“No sensible person will remain content with motoring round Cader: he will insist on climbing to its summit.”—W. Watkin Davies, M.A., F.R.Hist.S., Barrister-at-Law, Minister of Edgbaston Congregational Church, in “A Wayfarer in Wales” (Methuen, 1930).
As a rule getting to the top calls for some effort, whether in mountaineering, personal betterment or on the sales charts of the Motor Industry. Here it applies to altitude. I became involved in this last Christmas, when I read in a weekly contemporary that its Assistant Editor had been unable to climb Cader Idris, which he described as the second highest mountain in Wales, in a motor vehicle. He had chosen Cader (2,927 ft.) for his attempts because Snowdon (3,560 ft.), it was explained, had been vanquished long ago by a Ford Ten driven up the railway track and students had manhandled an Austin Gypsy to the top of Scotland’s Ben Nevis (4,406 ft.). With a longer memory I recall AC and BSA light cars getting to Snowdon’s summit up the narrow-gauge railway in the 1920s and Ben Nevis being conquered by a Model-T Ford in 1911, and in vintage times by a Model-A Ford, although when Sydney Allard had a go in later days he overturned. Incidentally, Cader isn’t the second highest Welsh mountain—the Arrans, for instance, being 43 ft. higher.
The weekly journal’s first onslaught on Cader was with a Steyr-Puch-Haflinger alleged to “climb anything”, which soon stopped with wheel-spin. They then made two visits with an Amphicat but failed again. An Argocat Professional was used next but suffered defeat within some 500 yards of the summit. Rumour had it that the Army tried with a Land Rover but got nowhere and that 19 years ago the local driver of a Jeep failed to clear the final stages when taking up material for a Coronation beacon. The challenge was irresistible.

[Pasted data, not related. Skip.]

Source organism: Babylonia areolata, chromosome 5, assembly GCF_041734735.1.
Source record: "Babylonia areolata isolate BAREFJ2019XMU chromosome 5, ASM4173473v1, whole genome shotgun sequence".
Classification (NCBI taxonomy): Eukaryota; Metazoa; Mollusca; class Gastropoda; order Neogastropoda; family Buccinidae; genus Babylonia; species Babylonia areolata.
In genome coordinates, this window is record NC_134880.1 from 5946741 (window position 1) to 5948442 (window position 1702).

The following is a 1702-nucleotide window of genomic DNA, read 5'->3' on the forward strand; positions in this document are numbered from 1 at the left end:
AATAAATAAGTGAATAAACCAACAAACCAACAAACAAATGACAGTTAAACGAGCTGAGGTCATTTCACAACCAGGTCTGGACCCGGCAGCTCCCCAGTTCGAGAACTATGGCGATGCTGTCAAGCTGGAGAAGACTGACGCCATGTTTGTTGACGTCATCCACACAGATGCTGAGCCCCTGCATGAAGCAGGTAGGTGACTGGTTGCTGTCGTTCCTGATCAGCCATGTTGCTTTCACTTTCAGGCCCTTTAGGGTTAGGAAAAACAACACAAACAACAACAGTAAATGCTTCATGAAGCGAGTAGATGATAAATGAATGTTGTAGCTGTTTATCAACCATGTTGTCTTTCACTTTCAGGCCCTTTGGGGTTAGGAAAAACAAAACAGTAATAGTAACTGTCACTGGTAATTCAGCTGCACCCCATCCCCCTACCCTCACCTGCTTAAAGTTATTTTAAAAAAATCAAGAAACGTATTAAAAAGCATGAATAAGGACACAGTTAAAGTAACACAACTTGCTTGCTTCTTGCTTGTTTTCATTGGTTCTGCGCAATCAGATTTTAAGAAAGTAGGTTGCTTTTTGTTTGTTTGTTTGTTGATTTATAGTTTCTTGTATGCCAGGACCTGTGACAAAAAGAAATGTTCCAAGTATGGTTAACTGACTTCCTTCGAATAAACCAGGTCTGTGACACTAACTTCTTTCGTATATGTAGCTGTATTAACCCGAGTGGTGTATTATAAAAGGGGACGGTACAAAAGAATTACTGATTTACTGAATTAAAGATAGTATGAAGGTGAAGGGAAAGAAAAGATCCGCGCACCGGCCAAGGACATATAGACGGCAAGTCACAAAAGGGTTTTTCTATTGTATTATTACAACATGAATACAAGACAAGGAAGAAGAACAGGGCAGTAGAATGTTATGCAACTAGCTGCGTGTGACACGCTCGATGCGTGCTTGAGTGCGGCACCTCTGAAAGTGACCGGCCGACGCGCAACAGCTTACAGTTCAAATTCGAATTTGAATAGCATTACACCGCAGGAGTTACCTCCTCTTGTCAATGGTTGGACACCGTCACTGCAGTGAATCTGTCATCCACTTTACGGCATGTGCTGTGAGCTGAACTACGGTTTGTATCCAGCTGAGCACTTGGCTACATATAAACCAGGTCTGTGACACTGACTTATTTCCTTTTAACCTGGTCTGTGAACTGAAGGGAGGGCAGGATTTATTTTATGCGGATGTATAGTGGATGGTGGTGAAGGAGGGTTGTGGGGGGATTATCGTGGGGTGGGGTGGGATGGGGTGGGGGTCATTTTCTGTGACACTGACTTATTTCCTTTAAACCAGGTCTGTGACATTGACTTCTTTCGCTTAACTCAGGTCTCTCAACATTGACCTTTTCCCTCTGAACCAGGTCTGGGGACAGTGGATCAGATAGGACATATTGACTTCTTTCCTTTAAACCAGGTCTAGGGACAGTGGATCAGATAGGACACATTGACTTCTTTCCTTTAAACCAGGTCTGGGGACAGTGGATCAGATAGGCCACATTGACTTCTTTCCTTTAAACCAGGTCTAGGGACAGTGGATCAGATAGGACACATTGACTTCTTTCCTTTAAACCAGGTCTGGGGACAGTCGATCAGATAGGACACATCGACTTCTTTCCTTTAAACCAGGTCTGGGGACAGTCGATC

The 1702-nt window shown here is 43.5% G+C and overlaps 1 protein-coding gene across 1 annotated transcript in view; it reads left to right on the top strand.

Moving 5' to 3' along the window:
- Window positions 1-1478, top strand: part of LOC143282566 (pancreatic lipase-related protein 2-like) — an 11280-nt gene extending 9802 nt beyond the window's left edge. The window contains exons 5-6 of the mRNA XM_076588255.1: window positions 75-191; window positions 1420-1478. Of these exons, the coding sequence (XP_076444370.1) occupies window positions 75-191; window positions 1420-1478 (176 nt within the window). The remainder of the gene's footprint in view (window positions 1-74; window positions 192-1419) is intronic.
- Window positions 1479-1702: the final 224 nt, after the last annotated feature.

Having been very favourably impressed with the Range Rover when I road (and off-road) tested it last winter, the idea occurred that to get one up Cader would be useful publicity for this paragon of road-going/cross-country vehicles. Brian Sperring, Rover’s enthusiastic Press Officer, was so intrigued with my suggestion that things got out of hand, in more ways than one. In the first place, he decided to make it an exercise for their Engineering Department, whereas I had visualised merely a private attempt with a borrowed Range Rover; not to grumble, however, for this meant that all worry at my end immediately evaporated. Secondly, in sending out a memo. of these plans my copy was inadvertently addressed to the publishers of the weekly from which the idea originated, which was about as bad as MI5 selling information behind the Iron Curtain! Because this publisher has someone of the same name as mine working for them the letter was justifiably opened, to be sent on to me eventually by their Michael Bowler. On receiving it I rang Rover Publicity and suggested how the secretary-bird concerned should be dealt with. However, there were no untoward noises at the other end of the line, so perhaps she is stronger than her boss….
The outcome of all this crystallised when I was instructed to report to the Dolmelynllyn Hall Hotel at Ganllwyd in Merioneth, where the Rover party would be based. Packing gum-boots and Castrol oilskins into the Chrysler 180 but scorning mountain-climbing gear, for the simple reason that I haven’t any, I set off in light rain under a sky like dirty cotton-wool, the mist right down on the Radnorshire foothills. It seemed that we would have to call the whole thing off. Fortunately the September Saturday we had chosen was to turn out sunny and warm. I dined alone on the Friday but the rest of the motor-Hillarys soon arrived, in the persons of Brian Sperring, Ken Twist of Rover Engineering, John Connor of Rover/Alvis News and Ray Thomas, Rover’s Paintshop Foreman. It seemed cruel to include Thomas, in view of what was to happen on the morrow to the Range Rover’s body panels!
The assault was to be made with a standard Range Rover shod with 7.50 Dunlop Trakgrips and equipped with a front-mounted Warn-Belleview electric winch. This American winch will probably soon be made available to Range Rover owners. It can be operated from a switch within the vehicle’s cubby-hole or from outside using a plug-in flex, has its own battery which is charged automatically from the Rover’s alternator, and gives a 4,000-lb. horizontal pull (we were using a 200 ft.-long 3/8 in.-dia. cable). Its position ahead of the radiator grille reduces rather than increases engine temperature.